China's gender pay gap has widened dramatically over the past two decades, just as female boardroom participation has dropped
On Saturday, the popular website Nutelladay.com and its social-media channels will go dark in response to Ferrero's cease-and-desist letter
For gaining State Department insights, Fox News' James Rosen had e-mails and phone records searched and was labeled an "aider and abettor and/or co-conspirator"
Yahoo's purchase of the hip media company is a feather in the cap of the Big Apple's tech community
The failed bank seeks added payments for derivatives contracts that were unwound after it filed for bankruptcy
The Cantabrian capital's digital nervous system cuts costs
The ousted Groupon founder says he's recorded a seven-song instructional album for young people. Here are some covers for inspiration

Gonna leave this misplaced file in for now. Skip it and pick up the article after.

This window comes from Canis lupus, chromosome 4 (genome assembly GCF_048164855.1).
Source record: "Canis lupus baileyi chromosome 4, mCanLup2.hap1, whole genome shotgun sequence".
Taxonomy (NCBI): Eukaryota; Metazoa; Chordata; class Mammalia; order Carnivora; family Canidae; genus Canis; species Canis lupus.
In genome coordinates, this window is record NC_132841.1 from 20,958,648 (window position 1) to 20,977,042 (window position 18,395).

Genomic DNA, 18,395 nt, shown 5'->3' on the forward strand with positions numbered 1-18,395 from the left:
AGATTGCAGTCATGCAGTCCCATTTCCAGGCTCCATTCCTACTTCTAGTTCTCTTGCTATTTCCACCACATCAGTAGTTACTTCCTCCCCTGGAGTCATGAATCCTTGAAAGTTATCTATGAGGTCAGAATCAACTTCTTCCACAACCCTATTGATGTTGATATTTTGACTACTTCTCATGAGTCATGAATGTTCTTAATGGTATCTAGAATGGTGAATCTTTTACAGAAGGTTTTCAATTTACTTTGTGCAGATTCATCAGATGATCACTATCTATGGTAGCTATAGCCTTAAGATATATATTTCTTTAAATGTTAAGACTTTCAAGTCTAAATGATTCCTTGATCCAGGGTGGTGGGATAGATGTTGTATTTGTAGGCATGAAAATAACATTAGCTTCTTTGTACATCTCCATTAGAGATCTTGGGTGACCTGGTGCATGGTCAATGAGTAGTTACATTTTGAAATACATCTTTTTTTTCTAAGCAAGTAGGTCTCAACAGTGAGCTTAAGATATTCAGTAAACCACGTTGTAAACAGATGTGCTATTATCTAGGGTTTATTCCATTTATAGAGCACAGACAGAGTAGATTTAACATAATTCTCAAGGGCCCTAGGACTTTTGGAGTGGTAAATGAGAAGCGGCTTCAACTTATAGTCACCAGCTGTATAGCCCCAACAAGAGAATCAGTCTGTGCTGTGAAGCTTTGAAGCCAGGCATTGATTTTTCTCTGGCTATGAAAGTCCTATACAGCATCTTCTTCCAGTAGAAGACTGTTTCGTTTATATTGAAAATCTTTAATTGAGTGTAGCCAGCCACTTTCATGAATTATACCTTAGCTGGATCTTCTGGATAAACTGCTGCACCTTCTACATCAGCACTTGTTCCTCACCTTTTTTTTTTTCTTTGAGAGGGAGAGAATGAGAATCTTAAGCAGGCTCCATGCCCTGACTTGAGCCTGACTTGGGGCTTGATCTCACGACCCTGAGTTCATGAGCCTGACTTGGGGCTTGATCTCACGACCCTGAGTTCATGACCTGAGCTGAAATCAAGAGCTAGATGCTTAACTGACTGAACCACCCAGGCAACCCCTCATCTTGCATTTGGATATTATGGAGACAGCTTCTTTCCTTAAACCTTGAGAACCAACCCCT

Looking for ethics? Set your GPS to Notre Dame or BYU
Quit-smoking apps get hot in a $1 billion market
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Member, U.S. House of Representatives (D-Mass.)
The powerful chairman of the U.S. House Financial Services Committee is widely seen as one of the most influential—not to mention wittiest—members of Congress. A 14-term Democrat from eastern Massachusetts, Frank may be at the peak of his power this year as Congress debates financial regulatory reforms in the wake of the global economic crisis. He has already raised the idea of shutting down Fannie Mae (FNM) and Freddie Mac (FRE), the troubled government mortgage guarantee companies, and supports the Obama Administration's proposals to limit risky trading activity by commercial banks. On Jan. 28, Frank said in a Bloomberg interview at Davos that his discussions at the conference with other lawmakers and regulars from around the world produced strong consensus for coordinated global action on reform.